CA to revamp their T20 competition

<img border='0' align='left' title=' ' src='' class='caption'> Cricket Australia is looking to encash the IPL's hugely successful formula by revamping their existing domestic competition.

Updated: July 20, 2008 11:38 IST
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Cricket Australia is looking to encash the IPL's hugely successful formula by revamping their existing domestic competition and planning an extravaganza involving international stars and overseas teams.

ECB on Wednesday unveiled the English Premier League - to include 18 counties and two overseas teams divided into two divisions - to get underway in 2010, after smaller counties rejected the initial plan of having an IPL-style nine-team tourney.

"We're really aware of a lot of things that are developing at the moment in Twenty20 cricket, particularly with domestic competitions," CA Chief Executive James Sutherland was quoted as saying by 'The Age'.

"We're already on the record as saying we are planning a revamp of our Twenty20 Big Bash. It will be a larger and (on) different scale in 2009-10, but we see that there is a lot to learn from other parts of the world and we are closely monitoring that," he added.

Given the haste with which England worked out their EPL, Cricket Australia is working on a hectic pace and its officials will present financial models to its directors next month and is looking for a window in the season when it can schedule the Twenty20 tournament.

Sutherland said it will not be easy to find a window in Australia's summer when international players could also participate in the tournament.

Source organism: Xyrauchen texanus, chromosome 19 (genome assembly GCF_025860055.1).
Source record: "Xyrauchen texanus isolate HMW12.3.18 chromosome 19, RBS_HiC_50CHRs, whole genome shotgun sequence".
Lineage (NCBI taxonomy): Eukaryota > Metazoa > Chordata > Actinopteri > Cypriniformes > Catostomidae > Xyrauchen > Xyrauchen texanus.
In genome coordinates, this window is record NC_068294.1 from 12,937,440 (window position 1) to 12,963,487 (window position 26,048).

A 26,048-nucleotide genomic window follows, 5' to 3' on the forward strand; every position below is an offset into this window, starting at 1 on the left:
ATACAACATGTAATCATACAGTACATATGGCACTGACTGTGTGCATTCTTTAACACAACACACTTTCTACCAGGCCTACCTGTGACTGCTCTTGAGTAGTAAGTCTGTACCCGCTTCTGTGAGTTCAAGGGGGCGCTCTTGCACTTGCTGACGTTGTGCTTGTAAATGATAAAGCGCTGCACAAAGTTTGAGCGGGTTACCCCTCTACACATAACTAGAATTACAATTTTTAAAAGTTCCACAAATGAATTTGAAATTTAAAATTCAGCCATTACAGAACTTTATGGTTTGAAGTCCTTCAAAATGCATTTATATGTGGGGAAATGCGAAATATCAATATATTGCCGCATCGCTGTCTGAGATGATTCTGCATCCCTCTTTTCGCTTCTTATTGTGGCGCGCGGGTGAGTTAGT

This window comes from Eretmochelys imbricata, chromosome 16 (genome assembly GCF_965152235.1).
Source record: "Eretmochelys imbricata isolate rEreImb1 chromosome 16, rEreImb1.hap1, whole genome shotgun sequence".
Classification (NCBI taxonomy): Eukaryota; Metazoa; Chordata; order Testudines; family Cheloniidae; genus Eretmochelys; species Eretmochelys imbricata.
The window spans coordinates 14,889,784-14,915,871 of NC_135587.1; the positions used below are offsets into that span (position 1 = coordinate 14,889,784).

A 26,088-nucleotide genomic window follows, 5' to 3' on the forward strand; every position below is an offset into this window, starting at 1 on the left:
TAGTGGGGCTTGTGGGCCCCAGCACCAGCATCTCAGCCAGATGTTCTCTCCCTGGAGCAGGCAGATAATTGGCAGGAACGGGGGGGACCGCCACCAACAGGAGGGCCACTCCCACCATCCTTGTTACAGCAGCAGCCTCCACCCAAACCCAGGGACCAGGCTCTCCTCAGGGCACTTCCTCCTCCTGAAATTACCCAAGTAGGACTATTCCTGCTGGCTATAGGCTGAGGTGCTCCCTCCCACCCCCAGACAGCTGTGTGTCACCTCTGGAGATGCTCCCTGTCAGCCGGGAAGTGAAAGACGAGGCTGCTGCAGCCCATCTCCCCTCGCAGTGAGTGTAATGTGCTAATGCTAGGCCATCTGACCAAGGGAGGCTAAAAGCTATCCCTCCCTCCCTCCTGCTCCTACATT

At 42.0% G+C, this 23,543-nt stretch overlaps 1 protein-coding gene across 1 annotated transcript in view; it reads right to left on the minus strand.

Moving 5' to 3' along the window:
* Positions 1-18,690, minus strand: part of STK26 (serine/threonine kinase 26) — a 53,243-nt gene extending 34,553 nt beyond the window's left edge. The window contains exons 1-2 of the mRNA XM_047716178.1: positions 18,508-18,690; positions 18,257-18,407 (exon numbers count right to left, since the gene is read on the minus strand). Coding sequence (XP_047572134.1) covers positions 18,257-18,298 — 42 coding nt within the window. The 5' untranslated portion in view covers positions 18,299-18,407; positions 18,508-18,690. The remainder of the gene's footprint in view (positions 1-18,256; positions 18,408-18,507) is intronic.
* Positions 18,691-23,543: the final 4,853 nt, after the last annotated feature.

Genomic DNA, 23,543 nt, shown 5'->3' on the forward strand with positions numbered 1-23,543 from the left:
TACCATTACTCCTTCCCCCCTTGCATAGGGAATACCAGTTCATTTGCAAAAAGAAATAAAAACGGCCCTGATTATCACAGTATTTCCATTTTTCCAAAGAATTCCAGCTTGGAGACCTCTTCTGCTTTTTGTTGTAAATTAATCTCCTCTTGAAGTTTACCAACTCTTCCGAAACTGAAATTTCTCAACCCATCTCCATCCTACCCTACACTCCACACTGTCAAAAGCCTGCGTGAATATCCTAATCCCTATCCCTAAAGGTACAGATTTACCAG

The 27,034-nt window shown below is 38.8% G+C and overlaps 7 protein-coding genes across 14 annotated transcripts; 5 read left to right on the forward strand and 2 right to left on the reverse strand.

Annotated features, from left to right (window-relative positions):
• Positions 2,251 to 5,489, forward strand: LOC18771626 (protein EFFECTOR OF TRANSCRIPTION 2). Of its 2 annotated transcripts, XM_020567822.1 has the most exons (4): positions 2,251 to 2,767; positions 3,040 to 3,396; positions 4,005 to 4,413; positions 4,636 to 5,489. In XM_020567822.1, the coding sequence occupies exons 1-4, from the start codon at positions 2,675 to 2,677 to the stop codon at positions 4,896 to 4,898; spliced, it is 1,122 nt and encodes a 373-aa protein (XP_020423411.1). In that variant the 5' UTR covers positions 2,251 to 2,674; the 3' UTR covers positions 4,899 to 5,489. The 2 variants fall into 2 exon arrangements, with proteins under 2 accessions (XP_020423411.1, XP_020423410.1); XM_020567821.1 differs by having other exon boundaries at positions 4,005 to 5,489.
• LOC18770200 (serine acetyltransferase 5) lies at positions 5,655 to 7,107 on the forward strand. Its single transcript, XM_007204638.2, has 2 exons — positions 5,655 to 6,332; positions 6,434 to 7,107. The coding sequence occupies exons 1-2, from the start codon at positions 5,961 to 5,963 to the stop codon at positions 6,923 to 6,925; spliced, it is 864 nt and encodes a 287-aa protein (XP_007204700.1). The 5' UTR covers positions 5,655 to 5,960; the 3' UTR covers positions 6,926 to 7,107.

"The challenges of our summer period... from September through to April is a very busy time... There aren't many opportunities to play state cricket. We'd love to see them play more and if we can find a window we will, but it's not as easy as some might think," Sutherland said.

He indicated New Zealand could be invited to take part in the expanded domestic competition just like rugby league, rugby union, soccer, netball and basketball all have Kiwi teams.

New Zealand was an inaugural member of the Australian domestic One-day competition in 1969-70 and played the first six seasons.

"We haven't explored the optimal number of teams. It's not impossible. We might, as some other sports have, incorporate a team or two from New Zealand in the mix."

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  • Cricket
  • Gregory Stephen Chappell

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